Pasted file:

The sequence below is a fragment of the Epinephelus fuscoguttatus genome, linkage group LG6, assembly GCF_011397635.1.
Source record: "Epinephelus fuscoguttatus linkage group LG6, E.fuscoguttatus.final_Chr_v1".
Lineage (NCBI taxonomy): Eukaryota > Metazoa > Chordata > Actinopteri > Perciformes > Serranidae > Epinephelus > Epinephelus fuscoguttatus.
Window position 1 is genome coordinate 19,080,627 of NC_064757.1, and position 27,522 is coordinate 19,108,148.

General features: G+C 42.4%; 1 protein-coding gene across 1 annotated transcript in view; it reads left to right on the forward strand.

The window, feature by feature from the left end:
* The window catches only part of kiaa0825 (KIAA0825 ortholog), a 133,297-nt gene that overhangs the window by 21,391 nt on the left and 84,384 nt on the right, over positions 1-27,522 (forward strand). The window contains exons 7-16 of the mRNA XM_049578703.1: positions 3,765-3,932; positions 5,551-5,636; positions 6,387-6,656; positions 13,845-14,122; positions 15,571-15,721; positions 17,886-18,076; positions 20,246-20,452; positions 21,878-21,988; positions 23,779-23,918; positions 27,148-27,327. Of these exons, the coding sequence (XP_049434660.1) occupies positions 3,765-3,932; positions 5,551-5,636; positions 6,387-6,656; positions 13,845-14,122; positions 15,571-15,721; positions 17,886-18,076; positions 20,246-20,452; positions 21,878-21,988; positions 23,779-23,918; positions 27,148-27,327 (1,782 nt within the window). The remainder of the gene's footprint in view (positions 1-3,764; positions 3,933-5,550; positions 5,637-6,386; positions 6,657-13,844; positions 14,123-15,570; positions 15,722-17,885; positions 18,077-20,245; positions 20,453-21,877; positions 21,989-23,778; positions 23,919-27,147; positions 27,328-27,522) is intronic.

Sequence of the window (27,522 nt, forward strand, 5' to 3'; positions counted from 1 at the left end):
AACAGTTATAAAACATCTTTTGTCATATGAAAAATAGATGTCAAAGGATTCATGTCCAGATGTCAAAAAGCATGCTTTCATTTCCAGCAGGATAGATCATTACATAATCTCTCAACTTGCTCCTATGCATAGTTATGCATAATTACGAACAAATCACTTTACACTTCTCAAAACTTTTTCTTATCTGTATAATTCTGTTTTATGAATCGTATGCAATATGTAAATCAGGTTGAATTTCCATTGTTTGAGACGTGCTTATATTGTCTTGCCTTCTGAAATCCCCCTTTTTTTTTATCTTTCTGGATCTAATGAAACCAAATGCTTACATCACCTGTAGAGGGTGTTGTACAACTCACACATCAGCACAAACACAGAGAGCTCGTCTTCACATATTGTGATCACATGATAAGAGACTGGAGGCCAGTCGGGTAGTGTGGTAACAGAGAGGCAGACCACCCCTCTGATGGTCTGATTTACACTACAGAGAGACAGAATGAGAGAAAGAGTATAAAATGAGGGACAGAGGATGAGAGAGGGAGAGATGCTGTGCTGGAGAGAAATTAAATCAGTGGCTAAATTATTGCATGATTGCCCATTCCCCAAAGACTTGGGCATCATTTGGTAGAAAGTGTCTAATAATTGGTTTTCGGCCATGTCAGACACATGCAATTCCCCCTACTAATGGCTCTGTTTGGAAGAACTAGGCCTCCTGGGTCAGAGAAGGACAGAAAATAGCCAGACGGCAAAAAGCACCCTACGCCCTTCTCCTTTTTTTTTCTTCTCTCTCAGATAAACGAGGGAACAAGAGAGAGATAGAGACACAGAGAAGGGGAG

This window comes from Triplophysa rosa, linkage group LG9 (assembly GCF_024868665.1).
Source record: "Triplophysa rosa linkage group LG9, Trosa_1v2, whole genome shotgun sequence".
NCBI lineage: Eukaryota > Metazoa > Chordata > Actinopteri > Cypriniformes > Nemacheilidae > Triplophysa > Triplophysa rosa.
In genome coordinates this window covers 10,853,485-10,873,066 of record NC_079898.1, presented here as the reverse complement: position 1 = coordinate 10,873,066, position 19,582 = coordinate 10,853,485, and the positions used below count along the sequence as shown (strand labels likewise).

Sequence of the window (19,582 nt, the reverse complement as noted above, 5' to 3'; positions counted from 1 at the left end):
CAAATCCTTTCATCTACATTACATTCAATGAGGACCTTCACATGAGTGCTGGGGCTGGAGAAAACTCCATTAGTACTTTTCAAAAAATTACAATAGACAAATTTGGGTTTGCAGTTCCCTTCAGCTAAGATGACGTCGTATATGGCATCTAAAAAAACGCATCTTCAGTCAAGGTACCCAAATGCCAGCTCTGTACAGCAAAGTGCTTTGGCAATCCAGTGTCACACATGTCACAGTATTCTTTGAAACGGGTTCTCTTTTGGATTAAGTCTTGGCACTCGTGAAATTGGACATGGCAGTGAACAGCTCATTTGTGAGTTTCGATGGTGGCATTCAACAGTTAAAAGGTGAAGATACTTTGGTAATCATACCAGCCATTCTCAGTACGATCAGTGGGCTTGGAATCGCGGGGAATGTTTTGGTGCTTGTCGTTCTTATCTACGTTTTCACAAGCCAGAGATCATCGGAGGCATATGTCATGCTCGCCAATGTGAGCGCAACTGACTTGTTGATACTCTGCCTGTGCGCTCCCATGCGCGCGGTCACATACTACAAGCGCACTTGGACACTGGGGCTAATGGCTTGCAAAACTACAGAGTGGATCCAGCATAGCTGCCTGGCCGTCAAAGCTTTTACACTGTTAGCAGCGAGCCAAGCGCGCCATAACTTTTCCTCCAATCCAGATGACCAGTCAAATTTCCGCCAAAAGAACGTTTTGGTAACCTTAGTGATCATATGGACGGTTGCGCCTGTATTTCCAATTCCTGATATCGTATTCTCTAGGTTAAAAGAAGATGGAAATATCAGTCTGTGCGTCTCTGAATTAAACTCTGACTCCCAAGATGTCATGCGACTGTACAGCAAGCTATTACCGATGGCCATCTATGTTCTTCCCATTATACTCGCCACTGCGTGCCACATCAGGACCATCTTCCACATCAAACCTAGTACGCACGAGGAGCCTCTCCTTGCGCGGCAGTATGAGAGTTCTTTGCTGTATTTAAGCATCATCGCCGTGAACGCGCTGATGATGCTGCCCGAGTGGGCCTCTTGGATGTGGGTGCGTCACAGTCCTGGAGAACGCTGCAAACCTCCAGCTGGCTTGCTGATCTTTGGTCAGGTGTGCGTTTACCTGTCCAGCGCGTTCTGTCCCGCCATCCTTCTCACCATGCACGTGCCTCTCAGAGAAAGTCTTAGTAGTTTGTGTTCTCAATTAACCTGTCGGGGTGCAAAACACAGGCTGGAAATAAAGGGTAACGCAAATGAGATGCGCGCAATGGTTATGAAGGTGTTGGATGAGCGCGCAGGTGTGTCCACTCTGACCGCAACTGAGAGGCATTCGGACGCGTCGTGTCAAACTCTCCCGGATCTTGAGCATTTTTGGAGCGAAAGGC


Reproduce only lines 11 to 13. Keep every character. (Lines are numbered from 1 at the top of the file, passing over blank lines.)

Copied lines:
Source record: "Triplophysa rosa linkage group LG9, Trosa_1v2, whole genome shotgun sequence".
NCBI lineage: Eukaryota > Metazoa > Chordata > Actinopteri > Cypriniformes > Nemacheilidae > Triplophysa > Triplophysa rosa.
In genome coordinates this window covers 10,853,485-10,873,066 of record NC_079898.1, presented here as the reverse complement: position 1 = coordinate 10,873,066, position 19,582 = coordinate 10,853,485, and the positions used below count along the sequence as shown (strand labels likewise).